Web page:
SEO Optimization for Layered Navigation with PRG Pattern

Layered navigation often referred to as Filter Navigation or faceted navigation, is used by almost every online store.
Of course, it's a great feature that allows customers to quickly and easily browse through the products and restrict them to relevant products.

As helpful as the product filter and a layered navigation are for the customer, the challenge is to realize this function in a good and SEO-friendly way. One reason for this:
Each filter and category combination creates a new and unique URL that is both crawlable and indexable for search engines. Depending on the number of filter options, this results in an almost infinite number of URLs that bring the following problems from the SEO point of view

  1. (Near) Duplicate Content
  2. Waste of valuable Crawl Budget
  3. Ranking Signals and Link Juice passed to pages that you do not want to have indexed at all

How can this SEO issue with Filter Navigations be solved?

Other solutions and approaches for SEO Optimization for Filter Navigations one might think of at first would probably be the following:

"Noindex, follow"

The "Meta Robots NoIndex" tag indicates that a page should not be indexed by search engines. With this approach, the issue with duplicate content from Filter Navigations in the search index would be solved. The drawback here is that countless Filter-URLs would still be crawled and thus crawl budget be wasted and also Link Juice would continue to be passed to the non-indexed URLs and wasted.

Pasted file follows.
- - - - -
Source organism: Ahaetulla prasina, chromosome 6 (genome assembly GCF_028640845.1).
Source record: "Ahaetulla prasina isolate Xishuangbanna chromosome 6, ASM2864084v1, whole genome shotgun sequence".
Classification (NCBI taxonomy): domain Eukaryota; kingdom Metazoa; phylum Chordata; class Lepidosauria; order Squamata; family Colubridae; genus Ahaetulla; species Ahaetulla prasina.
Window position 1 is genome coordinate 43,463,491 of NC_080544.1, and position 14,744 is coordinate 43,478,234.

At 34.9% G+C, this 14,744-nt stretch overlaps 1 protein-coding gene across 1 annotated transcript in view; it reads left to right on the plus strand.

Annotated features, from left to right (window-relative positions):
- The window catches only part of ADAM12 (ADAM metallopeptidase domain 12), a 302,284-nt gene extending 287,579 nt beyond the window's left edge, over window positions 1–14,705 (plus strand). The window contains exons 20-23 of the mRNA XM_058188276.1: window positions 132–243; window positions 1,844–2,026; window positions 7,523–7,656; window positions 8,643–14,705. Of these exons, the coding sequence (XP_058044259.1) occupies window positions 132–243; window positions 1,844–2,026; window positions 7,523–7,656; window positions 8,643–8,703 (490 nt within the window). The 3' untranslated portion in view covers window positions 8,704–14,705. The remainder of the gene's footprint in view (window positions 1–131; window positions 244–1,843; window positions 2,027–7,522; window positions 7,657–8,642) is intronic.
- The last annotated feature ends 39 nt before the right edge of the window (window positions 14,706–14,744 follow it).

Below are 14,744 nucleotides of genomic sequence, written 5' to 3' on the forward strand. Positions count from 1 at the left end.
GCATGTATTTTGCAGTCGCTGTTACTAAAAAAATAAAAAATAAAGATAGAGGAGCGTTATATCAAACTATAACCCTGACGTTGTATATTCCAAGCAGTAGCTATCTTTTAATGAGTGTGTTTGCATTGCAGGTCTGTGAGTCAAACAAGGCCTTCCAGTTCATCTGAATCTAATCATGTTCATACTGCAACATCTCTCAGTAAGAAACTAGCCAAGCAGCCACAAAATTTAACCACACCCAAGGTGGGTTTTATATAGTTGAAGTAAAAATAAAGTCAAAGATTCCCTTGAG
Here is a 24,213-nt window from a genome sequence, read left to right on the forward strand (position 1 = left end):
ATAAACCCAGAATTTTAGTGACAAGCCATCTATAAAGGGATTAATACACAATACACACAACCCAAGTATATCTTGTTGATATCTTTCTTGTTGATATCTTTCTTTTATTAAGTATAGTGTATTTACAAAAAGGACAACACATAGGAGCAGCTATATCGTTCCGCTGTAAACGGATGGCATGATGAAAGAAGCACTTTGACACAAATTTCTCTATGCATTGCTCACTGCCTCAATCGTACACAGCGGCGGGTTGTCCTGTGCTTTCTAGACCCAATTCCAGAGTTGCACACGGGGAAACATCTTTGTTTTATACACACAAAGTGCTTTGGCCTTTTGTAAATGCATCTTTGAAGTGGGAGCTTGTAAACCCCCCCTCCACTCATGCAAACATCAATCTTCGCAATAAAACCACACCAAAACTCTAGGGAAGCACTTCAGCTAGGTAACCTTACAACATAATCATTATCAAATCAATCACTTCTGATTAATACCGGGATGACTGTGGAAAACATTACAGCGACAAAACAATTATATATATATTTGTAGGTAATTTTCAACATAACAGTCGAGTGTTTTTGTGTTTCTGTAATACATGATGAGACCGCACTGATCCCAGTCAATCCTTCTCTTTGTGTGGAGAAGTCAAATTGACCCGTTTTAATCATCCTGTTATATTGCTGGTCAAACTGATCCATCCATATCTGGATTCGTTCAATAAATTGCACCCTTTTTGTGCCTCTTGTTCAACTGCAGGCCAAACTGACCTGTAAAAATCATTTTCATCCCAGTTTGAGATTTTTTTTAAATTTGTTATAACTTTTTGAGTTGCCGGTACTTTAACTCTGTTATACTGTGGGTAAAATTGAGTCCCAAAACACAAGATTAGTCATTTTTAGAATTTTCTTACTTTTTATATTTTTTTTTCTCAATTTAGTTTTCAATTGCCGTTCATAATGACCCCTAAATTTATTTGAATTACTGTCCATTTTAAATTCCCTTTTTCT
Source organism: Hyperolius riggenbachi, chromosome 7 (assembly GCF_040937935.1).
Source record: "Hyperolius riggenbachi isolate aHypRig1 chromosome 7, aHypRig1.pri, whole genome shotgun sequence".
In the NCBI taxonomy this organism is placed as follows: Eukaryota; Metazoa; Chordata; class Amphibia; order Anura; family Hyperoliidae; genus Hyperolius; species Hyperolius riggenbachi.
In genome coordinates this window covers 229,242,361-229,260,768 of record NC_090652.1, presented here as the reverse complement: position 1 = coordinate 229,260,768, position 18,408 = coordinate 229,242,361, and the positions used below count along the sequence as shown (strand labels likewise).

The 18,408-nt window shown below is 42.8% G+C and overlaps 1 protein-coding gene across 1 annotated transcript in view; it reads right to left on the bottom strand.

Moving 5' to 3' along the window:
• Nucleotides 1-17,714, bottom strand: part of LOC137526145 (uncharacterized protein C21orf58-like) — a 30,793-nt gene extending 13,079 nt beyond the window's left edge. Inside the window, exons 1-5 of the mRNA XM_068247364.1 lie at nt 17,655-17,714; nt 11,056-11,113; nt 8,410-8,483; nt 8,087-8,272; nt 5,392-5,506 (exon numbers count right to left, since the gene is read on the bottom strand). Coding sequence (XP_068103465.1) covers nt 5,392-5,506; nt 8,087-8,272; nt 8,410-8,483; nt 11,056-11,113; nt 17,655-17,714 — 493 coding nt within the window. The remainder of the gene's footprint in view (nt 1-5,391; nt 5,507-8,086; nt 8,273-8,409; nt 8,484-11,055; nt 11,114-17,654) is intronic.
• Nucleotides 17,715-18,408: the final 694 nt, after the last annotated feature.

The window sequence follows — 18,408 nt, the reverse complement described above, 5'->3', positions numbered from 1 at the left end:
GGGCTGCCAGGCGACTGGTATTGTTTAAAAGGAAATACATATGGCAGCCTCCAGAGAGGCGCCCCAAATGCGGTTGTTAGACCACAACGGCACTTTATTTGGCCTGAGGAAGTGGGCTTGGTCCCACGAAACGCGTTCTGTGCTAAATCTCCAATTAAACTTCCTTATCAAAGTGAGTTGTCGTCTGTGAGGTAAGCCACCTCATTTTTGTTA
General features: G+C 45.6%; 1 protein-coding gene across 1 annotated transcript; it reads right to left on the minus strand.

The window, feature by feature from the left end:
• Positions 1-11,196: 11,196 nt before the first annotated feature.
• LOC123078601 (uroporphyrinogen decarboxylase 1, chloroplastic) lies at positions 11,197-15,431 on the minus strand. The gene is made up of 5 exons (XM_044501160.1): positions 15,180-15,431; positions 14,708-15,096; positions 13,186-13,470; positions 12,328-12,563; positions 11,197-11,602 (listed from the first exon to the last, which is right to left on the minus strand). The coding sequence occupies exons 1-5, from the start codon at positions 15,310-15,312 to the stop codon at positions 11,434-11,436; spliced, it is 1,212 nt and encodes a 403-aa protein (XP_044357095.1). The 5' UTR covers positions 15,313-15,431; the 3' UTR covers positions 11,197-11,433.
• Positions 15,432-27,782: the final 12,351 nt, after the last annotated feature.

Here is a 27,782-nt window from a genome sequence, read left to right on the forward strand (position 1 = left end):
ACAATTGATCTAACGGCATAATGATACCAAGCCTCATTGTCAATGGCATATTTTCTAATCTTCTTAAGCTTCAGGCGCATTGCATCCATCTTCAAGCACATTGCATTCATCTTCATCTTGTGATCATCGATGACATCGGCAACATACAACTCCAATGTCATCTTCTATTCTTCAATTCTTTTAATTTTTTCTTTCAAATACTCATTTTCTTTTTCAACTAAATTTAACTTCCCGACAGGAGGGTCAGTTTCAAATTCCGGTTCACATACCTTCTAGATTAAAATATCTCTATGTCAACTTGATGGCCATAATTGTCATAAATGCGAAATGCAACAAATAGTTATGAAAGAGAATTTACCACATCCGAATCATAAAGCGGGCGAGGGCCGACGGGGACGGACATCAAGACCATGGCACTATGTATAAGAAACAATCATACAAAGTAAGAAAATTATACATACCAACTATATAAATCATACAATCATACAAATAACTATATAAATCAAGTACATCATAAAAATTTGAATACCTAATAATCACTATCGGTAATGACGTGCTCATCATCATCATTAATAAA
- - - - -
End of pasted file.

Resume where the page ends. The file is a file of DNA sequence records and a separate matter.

"Canonical URL"

By specifying a Canonical URL, you can tell search engines like Google in cases with similar pages about the preferred URL to be indexed ;to avoid problems with duplicate content. Since this also consolidates the ranking signals and the link juice to the "Canonical URL", using this approach in conjunction with Filter Navigations is not a bad idea.
But: All URLs will still be crawled. The problem with wasted Crawl Budget remains and would not be solved.


Prohibit search engine bots the crawling of Filter-URLs via robots.txt would be another way to address the problem described. However, the result is not really satisfying. Ranking signals and Link Juice are still passed on to the no longer crawlable URLs and disappear virtually useless in "Nirvana". In addition, URLs blocked by robots.txt can still appear in the index.


Adding "NoFollow" to all internal links for filter options would be another conceivable option to tackle the issue addressed here. While this would help reduce the waste of Crawl Budget, this method would continue to lose Link Juice and prevent reliable indexing of Duplicate Content.

"JavaScript / AJAX"

A more sophisticated and costly approach would be to "mask" filter URLs via an implementation using JavaScript / AJAX or the like (i.e. to hide them from search engine bots) or to avoid the generation of new URLs by filters. Since Google now executes JavaScript in order to simulate the actual user experience of a page as realistically as possible, the former is likely to be not reliable. The second would have the disadvantage of not having the opportunity to link certain filter results, to share in social networks and possibly still indexable if needed.
This at least as long as the implementation does not explicitly provide for the possibility of such exceptions.


PRG Pattern: The perfect solution

The perfect solution for a clean link structure in filter navigations and to avoid the waste of crawl budget is to mask the filter links using the
PRG (Post / Redirect / Get) pattern .

Learn here how the PRG method works in detail.